Throughout the COVID-19 pandemic, students felt the burden of a lack of support on their backs. The students were thrust into a new, unfamiliar online education format which required self-directed learning. Schools weren’t set up to support this change, with students and staff struggling to maintain high-quality education and their mental health suffering the impacts of social isolation. Now out of the pandemic, these students are now transitioning into university, and the impact of isolation on education becomes clear: students are unprepared and unsupported.
“It ruined my learning experience almost, but I just had to adapt,” says Trason Ridgewell, a first-year bachelor of fine arts about how the lack of support impacted his schooling. Like many other students entering their first year, Ridgewell transitioned into high school during social isolation. He experienced the beginning of high school alone, missing out on many of the critical building blocks of social development.
“I felt kind of almost cheated out from many, many kinds of experiences in high school,” he recalls “I feel like a lot of my social skills were almost stunted because of it.”
Dylan Barsness, a first-year bachelor of communications student, shares a similar sentiment about the struggle to facilitate motivation during online schooling. “I got really lazy and uninterested in anything, you know,” he says, shrugging. “When you go to school, you have a goal.”
“ It’s like work, you know? You have a repetition, and you’re used to it.”
However, not every student had the same negative experience. First-year faculty of fine arts student, James Allen, details how he facilitated his own support over isolation.
“I feel like I handled it better than others. Part of that was actually because of video games,” he says, chuckling. “I was still talking to and hanging out with my friends a lot.” Allen, like other young adults, found solace online by making interpersonal connections.
However, the support was purely social. In school, he still noticed a difference. “I really hated constantly switching between online and in person,” says Allen. “I would be expecting to get things in person, but then they would turn online, and I wasn’t ready for it.”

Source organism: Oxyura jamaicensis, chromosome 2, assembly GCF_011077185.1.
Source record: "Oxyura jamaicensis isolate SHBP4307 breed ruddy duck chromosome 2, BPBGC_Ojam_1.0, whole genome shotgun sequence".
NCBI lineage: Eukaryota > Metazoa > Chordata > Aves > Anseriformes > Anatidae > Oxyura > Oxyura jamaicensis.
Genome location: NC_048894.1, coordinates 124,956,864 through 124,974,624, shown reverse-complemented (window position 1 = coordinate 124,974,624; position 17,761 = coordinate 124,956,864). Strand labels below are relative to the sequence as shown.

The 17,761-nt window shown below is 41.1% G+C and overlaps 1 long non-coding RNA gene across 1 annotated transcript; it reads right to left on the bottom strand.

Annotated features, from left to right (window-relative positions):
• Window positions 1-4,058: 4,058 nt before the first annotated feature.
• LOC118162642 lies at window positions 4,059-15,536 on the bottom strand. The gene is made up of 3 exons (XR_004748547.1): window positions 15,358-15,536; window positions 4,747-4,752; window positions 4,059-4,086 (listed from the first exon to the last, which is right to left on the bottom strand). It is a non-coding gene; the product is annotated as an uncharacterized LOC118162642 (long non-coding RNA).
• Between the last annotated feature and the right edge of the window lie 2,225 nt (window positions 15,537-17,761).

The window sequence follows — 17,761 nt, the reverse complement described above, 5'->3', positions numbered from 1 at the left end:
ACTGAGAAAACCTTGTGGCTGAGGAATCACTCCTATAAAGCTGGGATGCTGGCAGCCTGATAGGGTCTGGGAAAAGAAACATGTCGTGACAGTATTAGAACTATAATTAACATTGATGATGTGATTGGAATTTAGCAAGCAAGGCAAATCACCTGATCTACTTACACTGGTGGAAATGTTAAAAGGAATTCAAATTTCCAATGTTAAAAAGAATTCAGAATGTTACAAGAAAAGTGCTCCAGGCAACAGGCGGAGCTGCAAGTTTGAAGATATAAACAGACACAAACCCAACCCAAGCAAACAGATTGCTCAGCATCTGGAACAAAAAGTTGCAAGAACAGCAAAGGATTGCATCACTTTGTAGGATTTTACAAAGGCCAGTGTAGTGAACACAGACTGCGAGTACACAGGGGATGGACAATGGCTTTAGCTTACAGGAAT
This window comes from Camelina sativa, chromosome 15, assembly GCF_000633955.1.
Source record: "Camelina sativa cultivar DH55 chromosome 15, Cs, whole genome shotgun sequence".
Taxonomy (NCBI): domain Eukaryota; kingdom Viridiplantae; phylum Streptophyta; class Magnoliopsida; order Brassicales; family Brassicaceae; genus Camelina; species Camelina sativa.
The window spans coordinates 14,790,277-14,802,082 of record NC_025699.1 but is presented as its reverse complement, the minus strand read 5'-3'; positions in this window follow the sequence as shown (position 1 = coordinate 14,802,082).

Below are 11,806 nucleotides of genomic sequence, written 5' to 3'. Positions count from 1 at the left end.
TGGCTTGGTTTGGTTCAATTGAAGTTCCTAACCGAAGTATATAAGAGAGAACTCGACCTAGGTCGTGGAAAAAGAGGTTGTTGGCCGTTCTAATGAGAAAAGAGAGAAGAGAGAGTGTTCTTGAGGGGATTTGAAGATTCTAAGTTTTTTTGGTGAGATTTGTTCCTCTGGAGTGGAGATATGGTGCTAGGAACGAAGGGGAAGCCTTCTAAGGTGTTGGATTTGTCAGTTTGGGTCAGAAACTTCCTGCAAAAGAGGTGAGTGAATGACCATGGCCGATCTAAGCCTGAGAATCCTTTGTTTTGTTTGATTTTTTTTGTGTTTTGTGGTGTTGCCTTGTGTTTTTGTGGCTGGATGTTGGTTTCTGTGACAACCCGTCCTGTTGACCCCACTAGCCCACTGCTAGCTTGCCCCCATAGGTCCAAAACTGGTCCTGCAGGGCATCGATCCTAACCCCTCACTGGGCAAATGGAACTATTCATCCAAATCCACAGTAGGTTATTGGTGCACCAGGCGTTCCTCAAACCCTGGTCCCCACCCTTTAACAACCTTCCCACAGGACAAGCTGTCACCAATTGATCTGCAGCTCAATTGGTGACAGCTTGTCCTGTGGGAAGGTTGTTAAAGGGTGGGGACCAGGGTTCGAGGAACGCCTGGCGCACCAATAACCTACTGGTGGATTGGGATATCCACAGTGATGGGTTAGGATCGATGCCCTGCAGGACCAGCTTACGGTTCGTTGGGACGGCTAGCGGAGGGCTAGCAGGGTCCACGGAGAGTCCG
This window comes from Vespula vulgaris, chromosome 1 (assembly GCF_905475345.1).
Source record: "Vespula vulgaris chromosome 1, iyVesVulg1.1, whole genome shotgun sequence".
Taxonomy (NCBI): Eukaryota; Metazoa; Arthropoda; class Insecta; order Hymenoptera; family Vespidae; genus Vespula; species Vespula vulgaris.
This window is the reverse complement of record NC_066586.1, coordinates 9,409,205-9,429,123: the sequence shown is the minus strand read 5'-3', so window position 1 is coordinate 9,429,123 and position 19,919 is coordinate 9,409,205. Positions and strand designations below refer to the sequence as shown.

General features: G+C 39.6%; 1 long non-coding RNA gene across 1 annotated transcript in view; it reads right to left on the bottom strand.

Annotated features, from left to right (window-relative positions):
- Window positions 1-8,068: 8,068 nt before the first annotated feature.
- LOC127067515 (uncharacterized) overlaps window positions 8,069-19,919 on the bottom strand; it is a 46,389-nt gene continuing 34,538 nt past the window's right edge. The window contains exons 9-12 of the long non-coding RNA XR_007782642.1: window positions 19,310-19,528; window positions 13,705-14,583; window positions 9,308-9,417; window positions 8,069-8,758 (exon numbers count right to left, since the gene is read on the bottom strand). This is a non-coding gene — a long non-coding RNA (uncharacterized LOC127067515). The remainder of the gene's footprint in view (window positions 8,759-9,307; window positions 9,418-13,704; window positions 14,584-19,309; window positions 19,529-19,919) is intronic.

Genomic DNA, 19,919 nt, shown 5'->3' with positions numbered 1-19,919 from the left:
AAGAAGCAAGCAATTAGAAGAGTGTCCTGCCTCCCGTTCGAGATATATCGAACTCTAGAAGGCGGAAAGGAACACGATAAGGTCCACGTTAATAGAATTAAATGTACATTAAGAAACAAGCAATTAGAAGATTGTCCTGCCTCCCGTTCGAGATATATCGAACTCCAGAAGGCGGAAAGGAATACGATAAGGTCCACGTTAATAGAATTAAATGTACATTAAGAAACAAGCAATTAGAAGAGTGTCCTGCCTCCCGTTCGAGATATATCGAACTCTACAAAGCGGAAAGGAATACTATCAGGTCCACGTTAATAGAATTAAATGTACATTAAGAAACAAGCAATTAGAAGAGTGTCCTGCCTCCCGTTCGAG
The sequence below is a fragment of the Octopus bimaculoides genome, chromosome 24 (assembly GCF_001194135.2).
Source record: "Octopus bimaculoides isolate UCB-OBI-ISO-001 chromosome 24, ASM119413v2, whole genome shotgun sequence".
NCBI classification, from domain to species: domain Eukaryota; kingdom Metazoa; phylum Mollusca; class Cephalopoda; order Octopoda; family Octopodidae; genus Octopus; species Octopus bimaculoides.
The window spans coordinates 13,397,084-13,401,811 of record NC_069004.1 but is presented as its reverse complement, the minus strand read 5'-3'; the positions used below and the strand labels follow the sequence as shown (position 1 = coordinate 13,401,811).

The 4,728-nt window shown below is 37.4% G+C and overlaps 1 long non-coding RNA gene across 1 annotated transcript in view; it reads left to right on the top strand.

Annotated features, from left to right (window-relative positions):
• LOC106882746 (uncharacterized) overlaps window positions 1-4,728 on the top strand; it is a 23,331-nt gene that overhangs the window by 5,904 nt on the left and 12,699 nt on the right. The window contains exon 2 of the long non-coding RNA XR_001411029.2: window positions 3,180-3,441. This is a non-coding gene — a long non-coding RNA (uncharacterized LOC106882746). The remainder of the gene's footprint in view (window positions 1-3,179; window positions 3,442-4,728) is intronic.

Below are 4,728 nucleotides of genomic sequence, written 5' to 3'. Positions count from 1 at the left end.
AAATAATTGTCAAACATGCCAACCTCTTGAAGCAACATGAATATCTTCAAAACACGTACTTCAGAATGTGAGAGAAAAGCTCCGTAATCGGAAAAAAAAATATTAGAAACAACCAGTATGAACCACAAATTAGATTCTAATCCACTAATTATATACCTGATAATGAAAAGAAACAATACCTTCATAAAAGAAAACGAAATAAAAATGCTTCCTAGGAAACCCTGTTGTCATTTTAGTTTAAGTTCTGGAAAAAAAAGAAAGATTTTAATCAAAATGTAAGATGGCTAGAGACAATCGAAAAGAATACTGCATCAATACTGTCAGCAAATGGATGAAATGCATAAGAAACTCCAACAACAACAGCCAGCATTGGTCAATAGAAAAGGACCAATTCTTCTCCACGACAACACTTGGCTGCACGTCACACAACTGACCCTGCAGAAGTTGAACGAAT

This is a common perspective, with Barsness also experiencing whiplash from the constant online-offline switch. “I think a little more checking in for like a lot of the online students that weren’t in class because, for a brief time, no one is in class,” says Barsness.
“It was, like basically, you listen, you have to show up through this, but there’s no checking in,” he says. “No programs or services to make sure everyone’s doing all right mentally until afterwards.”
Amy Fadeyi, coordinator of orientation and transition programs at MacEwan, brings attention to the increased need for support by examining student participation in orientation events.
“Our early-bird orientation program saw 1100 students come through this summer,” she highlights. “As our incoming student numbers increase, I think the need for in-person content is definitely ramping up from compared to the pandemic side.”
Fadeyi’s perspective is similar to student accounts on social isolation on students. She also recognizes the social impact of the pandemic on the student population. Fadeyi says:“Especially in group projects, the ability to communicate out loud to other people is probably something that was hit the hardest by COVID. We’re pretty used to sitting behind a screen and typing [our thoughts] or writing [them], editing [them], having a few minutes to think ‘do I want to post this and edit my thoughts?’”
However, Fadeyi says that this discomfort doesn’t have to be detrimental to the learning experience. She says: “I think it comes right down to the ability to ask for help. The second that you open yourself up to saying, . . . that you need help with something, and then communicating that to anyone — your parents, your professors, your friends. . . is such a powerful statement.”
Fadeyi also encourages struggling students to participate in on-campus activities to build an education-related community of support. “Students should get involved. It definitely helps,” she says. “The second you feel like you’re not alone on campus, it’s going to change how you get educated.”
“Find your people, join clubs, volunteer, do more than just come to your classes and then leave, and you’ll see that your marks will rise.”Even though the general consensus is that the pandemic negatively impacted students’ social and educational growth, there is also a common positive sentiment in the population. —the idea of resilience.
“I think it made me have to rely more on myself than kind of being spoon-fed education,” says Ridgewell, “I think I’m more resilient for it.” Barsness shares a similar perspective, and acknowledges that “you have to adapt. If something goes wrong, all hell breaks loose, you have to adapt and learn and grow above it.”
Although current students may have hurdles to face in regards to their education, Fadeyi acknowledges the importance of recognizing positive changes. “I’ve noticed a lot more students kind of being more social,” she says. “I feel like we might be getting over the hump of being a bit more socially anxious to get involved. I’m at least hoping that might be the trend that we can work with here.”
The pandemic created a plethora of unforeseen societal circumstances which caused rifts in students’ social and educational experiences; and yet, students have pride in their ability to adapt. Throughout the drastic changes of the last four years, one message remains strong: there will always be something good to look for in all of the chaos.